remaining.getString(-remaining.getSeconds(date), null, true) + ' ago'
    ).attr('title', date);

First we save the date value. Then we replace it with the return value from remaining.getString. The return value from remaining.getSeconds(date) is inverted because the function calculates time remaining, and we want the time that has passed.

The second parameter to remaining.getString is an internationalization (i18n) object, which I didn't alter since the output should be in english.

The third parameter is a flag that controls if the output should be exact, or if it is enough with only the largest unit. Example output is "2 hours, 1 minute, 5 seconds" versus "2 hours".

At last we add the saved date to the attribute "title" of the div element. This is all that is needed folks! But don't forget to include the Countdown Library using the snippet below.

<script type="text/javascript" src=""></script>

If you have any questions, please leave a comment →

Unable to javascript-submit a form using jQuery?

Today we stumbled across the strangest error while making custom submit buttons. We are developing a site that won't depend on javascript for any functionality. This is the way you always should work to make a robust site, though it might sometimes get overlooked. The plan is to first make a functional version which we then extend using javascript.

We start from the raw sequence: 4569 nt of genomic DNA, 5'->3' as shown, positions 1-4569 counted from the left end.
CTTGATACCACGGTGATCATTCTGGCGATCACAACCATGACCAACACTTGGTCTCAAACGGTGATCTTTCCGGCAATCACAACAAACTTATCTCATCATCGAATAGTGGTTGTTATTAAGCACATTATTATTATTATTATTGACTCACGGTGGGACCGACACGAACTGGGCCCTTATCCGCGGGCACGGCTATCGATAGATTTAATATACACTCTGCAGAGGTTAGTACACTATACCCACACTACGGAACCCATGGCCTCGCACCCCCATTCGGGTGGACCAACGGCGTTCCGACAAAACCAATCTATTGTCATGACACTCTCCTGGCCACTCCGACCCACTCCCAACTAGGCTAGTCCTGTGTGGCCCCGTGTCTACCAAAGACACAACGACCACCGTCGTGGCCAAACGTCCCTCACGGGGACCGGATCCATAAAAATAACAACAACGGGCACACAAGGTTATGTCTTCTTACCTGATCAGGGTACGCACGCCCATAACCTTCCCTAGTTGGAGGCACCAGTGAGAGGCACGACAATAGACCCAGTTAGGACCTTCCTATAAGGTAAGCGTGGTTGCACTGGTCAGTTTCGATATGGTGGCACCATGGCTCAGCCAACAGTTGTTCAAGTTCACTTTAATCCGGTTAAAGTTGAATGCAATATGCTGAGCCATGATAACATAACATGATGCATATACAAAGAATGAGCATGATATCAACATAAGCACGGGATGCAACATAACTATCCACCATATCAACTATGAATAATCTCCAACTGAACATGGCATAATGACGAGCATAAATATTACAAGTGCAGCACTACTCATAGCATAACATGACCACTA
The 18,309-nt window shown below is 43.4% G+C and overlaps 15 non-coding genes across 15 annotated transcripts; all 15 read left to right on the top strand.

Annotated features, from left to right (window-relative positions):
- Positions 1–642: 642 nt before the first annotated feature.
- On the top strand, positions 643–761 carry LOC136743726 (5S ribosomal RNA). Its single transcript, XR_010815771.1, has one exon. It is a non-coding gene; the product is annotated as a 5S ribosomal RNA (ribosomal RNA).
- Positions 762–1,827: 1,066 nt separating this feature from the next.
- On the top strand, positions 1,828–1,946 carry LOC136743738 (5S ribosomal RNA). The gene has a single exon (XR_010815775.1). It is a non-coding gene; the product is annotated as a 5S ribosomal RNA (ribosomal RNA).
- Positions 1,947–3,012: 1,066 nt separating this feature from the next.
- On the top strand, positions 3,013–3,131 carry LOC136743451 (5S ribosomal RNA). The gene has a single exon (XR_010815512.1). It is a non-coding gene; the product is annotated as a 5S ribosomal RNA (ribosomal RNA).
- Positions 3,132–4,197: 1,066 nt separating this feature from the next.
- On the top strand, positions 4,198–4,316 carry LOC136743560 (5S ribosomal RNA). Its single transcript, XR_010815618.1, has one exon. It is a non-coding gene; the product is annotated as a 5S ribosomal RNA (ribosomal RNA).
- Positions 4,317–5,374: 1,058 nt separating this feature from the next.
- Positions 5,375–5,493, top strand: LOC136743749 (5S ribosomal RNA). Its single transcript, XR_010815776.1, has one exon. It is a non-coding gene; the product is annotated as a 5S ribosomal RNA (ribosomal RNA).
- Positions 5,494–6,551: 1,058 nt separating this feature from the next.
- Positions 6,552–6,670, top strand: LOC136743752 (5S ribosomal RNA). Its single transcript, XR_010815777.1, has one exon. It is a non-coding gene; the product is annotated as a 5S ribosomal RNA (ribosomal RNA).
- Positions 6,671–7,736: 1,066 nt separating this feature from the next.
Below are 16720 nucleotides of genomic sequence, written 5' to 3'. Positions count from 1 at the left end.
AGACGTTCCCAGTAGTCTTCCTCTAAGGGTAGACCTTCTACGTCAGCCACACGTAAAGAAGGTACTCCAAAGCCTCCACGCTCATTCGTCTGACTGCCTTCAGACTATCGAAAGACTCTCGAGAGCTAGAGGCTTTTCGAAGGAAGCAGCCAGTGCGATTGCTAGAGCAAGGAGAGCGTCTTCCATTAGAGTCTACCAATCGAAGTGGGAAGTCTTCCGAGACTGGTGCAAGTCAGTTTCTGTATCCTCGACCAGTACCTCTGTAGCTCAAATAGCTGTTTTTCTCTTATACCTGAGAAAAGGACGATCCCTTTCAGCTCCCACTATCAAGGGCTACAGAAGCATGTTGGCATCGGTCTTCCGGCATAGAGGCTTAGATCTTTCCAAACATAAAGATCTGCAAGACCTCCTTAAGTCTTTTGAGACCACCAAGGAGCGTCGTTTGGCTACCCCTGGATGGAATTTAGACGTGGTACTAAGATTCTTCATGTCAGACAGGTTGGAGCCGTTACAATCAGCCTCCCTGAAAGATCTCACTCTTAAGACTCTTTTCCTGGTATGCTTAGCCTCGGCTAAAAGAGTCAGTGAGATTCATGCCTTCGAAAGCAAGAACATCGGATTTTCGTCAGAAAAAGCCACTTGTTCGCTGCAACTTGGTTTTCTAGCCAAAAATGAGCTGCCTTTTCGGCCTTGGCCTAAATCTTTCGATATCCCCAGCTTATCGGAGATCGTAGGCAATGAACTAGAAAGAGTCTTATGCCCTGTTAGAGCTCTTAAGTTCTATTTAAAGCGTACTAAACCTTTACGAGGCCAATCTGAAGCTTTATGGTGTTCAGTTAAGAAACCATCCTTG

Our custom buttons are added by a script looping through all button and input elements with the class "button" applied. After these elements an image link is created. An event is hooked on this link, which in case of click, pushes the original button, or if it is a submit button, submits the form.

This all worked very well for all forms but one. After too long time spent Googling and debugging, I discovered the solution! Because the original submit button was named "submit" it wouldn't submit the form. So after renaming it, all was good again! I think it behaves this way because the submit element replaces the submit() function of the form.

Solution: Never ever name a form field "submit", it might just break any javascript!

<!-- BAD -->
<input type="submit" name="submit" />

<!-- GOOD -->
<input type="submit" name="continueButton" />